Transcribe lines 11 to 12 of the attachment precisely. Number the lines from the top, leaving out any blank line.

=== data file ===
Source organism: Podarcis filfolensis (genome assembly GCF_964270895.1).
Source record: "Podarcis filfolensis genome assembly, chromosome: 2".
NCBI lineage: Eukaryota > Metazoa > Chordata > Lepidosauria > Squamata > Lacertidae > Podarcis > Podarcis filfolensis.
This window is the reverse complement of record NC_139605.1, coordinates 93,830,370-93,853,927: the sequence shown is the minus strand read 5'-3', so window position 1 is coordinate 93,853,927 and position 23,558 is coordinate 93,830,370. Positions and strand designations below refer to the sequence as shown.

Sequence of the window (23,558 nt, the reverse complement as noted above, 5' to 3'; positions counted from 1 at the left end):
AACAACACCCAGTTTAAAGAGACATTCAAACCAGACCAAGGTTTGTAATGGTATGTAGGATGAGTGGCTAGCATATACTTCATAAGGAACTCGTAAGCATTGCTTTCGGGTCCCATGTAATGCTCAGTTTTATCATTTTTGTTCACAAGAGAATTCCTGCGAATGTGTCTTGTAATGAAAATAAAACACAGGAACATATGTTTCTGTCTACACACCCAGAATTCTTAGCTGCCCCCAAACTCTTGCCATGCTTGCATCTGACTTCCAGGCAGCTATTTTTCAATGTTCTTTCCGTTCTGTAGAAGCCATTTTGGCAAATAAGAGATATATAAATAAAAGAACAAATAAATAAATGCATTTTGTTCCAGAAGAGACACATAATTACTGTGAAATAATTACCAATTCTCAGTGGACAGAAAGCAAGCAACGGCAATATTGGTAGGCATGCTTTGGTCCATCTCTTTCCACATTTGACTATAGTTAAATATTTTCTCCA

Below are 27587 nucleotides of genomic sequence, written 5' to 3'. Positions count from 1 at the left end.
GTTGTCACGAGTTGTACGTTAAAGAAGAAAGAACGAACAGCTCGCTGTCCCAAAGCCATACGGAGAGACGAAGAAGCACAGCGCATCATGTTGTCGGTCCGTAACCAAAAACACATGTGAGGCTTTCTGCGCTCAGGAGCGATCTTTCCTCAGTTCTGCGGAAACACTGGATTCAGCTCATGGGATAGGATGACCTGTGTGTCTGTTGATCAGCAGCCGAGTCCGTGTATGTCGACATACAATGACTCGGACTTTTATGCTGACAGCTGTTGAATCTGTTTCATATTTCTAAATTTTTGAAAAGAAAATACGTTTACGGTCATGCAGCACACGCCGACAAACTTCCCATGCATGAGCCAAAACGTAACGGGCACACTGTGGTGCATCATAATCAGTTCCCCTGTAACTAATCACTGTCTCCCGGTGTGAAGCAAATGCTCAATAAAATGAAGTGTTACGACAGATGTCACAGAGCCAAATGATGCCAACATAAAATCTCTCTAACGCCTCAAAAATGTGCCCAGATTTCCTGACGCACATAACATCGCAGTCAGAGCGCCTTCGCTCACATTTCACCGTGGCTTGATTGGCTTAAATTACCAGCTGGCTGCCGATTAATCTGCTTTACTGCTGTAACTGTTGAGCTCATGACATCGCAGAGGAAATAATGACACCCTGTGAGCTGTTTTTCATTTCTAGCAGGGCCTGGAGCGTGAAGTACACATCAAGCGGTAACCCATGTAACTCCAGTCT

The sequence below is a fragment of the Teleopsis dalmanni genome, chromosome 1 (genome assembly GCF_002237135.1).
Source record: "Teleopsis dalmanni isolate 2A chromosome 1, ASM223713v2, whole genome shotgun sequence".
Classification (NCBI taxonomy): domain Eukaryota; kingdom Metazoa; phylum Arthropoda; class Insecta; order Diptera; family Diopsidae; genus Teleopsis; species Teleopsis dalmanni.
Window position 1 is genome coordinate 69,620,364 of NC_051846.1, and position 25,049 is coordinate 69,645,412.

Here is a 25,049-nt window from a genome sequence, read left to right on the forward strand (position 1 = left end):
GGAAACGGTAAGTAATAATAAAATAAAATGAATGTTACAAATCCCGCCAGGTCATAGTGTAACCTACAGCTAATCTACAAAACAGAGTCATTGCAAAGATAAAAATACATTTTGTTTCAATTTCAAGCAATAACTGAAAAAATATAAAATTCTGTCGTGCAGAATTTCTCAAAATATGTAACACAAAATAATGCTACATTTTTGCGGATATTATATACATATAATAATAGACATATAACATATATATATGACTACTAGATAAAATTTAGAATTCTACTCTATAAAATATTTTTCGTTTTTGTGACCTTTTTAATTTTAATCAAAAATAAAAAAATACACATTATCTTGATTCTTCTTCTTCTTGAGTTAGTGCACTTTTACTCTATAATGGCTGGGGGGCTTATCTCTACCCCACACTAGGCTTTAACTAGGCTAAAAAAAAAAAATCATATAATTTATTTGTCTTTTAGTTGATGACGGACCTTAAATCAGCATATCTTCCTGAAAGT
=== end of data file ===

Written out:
Classification (NCBI taxonomy): domain Eukaryota; kingdom Metazoa; phylum Arthropoda; class Insecta; order Diptera; family Diopsidae; genus Teleopsis; species Teleopsis dalmanni.
Window position 1 is genome coordinate 69,620,364 of NC_051846.1, and position 25,049 is coordinate 69,645,412.